Learning from Failure
By Andy Bass
We know we learn from failure—but that is not the end of the story.
We know failure is vital for growth, not only in sport but in life. It has almost become cliche to hear the phrase "we learn most through failure." And while this is certainly true (cliches exist for a reason)...there is more to the story.
If we were to complete a meta-analysis on contemporary research in sport psychology and motor learning, there would be a near-ubiquitous consensus amongst the academic community regarding the importance of failure. In motor learning, the benefits of random practice, differential learning, lessening feedback, and the constraints-led approach all contain a foundation of organic failure. In sport psychology, the concepts of embracing nerves, mental toughness through struggle, and accepting the arduous facets of sport likewise state the importance of failure on the path to success.
The kicker with failure, particularly in sport, is not so much that failure should exist-- it is the PERSPECTIVE we take on failure that can ultimately be the deciding factor. And we, as coaches, can be perhaps the strongest influence on how our athletes view failure.
When we learn something new, or when we are challenged in such a way that our minds and bodies recognize something needs to change (we are learning a new skill, we are struggling to complete a pass, we need to go faster to catch up with the person ahead of us). The particular electrical signal that is emitted from our brains during these times is known as an Event-Related Potential (ERP). The stronger the signal—the more likely that learning and growth will occur.
For most of us, failure is not fun. Even if we know that failure is important for growth, in the moment that failure occurs, we oftentimes still despise it. When we take this view of failure as something to avoid or something to despise, the strength of the signal from the event-related potential is a 3. But, when we view failure, not necessarily as something to be happy about (failure is rarely fun), but as something to embrace and be challenged by…the strength of the electrical signal is a 15… 5 times stronger (NOTE: this is not the way these signals are 'reported' in scientific journals; am using this notation for the sake of brevity and clarity).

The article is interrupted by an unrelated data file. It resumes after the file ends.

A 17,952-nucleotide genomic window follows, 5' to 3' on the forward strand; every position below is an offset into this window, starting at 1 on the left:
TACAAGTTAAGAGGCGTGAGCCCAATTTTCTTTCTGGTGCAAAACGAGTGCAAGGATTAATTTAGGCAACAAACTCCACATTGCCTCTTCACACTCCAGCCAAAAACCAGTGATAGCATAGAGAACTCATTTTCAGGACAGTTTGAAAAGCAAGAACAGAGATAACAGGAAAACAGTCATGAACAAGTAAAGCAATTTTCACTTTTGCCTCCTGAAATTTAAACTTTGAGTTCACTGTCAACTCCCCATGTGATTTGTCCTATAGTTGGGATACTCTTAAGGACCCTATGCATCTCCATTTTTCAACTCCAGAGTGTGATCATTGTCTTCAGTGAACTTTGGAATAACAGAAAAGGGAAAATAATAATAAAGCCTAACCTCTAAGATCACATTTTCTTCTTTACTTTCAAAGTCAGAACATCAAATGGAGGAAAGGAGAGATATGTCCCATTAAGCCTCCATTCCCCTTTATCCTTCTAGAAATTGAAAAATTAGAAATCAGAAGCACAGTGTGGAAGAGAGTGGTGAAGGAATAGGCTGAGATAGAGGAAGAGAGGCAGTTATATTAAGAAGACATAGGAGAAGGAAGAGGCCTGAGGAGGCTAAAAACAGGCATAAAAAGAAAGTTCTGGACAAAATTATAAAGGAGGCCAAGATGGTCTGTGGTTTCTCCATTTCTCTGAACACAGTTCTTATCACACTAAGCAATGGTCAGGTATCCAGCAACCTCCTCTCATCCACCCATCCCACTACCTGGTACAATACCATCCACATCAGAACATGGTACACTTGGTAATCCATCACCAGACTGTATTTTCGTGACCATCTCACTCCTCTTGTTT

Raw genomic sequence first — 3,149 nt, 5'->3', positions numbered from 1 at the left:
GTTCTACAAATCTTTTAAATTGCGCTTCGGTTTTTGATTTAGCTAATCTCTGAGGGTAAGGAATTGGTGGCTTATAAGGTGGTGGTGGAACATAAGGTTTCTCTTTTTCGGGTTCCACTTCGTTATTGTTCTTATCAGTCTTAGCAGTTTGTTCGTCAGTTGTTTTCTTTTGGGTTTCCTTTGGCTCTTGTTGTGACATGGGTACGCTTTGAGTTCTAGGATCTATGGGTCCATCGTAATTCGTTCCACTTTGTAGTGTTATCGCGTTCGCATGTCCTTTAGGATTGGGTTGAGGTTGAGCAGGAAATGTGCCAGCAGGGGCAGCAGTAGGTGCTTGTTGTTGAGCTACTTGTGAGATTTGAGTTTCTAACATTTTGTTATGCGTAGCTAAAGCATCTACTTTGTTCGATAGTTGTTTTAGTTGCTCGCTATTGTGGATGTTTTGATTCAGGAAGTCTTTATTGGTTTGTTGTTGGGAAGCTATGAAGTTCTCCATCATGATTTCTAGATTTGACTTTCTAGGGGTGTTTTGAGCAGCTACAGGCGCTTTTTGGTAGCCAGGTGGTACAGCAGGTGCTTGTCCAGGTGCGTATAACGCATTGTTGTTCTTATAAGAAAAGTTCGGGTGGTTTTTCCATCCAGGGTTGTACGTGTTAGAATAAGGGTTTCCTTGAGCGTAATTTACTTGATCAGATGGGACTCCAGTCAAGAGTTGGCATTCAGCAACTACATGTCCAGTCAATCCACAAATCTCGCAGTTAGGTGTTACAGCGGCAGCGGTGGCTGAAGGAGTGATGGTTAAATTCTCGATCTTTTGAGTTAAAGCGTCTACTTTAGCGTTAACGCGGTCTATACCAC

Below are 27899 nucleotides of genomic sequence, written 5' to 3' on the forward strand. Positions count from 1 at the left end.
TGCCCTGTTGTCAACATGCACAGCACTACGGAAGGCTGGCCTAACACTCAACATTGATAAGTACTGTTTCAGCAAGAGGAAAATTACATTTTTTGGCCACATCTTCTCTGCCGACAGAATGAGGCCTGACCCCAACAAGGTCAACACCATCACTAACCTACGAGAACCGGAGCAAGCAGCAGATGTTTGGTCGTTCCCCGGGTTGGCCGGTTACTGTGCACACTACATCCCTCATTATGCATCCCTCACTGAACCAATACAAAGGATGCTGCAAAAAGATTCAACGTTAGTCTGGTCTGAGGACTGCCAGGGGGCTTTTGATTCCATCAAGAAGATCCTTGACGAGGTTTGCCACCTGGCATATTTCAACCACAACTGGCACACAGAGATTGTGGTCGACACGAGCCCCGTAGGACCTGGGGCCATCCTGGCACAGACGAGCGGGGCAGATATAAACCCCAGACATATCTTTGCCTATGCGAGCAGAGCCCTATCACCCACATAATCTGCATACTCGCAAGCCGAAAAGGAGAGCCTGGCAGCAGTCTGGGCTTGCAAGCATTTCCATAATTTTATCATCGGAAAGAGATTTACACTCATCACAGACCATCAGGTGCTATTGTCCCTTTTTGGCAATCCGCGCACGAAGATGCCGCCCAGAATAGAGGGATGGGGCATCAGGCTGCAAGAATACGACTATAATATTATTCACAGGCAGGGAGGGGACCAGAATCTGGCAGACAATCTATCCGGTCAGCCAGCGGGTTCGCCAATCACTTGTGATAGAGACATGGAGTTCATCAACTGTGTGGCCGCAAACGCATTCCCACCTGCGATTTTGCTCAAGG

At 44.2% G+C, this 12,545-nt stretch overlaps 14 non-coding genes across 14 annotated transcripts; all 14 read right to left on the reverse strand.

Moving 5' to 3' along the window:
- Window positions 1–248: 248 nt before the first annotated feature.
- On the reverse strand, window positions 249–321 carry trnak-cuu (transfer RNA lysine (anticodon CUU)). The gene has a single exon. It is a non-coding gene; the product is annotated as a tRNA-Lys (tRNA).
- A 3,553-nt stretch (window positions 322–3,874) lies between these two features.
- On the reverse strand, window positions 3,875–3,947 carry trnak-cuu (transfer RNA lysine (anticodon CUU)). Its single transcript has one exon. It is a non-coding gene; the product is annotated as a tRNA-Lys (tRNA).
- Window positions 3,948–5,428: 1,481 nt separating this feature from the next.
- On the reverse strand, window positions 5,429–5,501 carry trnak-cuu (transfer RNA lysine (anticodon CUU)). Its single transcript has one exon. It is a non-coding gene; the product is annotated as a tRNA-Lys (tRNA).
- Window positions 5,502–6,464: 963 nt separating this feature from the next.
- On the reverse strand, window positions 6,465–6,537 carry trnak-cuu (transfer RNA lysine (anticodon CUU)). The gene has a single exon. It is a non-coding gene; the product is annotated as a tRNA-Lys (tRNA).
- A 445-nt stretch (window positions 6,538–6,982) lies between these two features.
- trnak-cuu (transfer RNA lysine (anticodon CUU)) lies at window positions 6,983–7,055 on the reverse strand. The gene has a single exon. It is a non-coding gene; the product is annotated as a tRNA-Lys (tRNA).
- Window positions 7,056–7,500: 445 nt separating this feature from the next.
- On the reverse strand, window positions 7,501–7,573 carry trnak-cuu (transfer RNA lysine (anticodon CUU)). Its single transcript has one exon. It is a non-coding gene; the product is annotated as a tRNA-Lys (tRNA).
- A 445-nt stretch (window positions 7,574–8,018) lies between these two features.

When we view failure as something to embrace and not something to despise or avoid, we may learn FIVE times faster.
How can we use this to help our athletes? It is one thing to say that athletes need to embrace failure; we shouldn't be so worried if we do fail, failure is natural, etc. But words without action rarely take effect.
1-We don't have to bring attention to failure. If a player swings and misses, makes an error, throws to the wrong base-- we can just let it go. The player knows they messed up. And by us letting it go, they can perhaps begin to lean into the failure, rather than also being consumed with letting us down.
2-We can find the good in the failure for the athlete. "You made a mistake on that play, AND yet you stayed focused and made an incredible move later in the game."
3- We can model embracing failure as coaches. Be vulnerable with our athletes about times we failed... either as athletes or as coaches. What was our most epic fail? How did we learn from it? When our language normalizes failure, our athletes will begin to normalize failure in their own language.
Andy Bass is currently a Mental Performance Coordinator for the Pittsburgh Pirates. Bass played college baseball at Davidson College and was drafted in the 18th round of the 2011 MLB draft by the Tampa Bay Rays. He received his PhD in Sport Psychology and Motor Behavior from the University of Tennessee.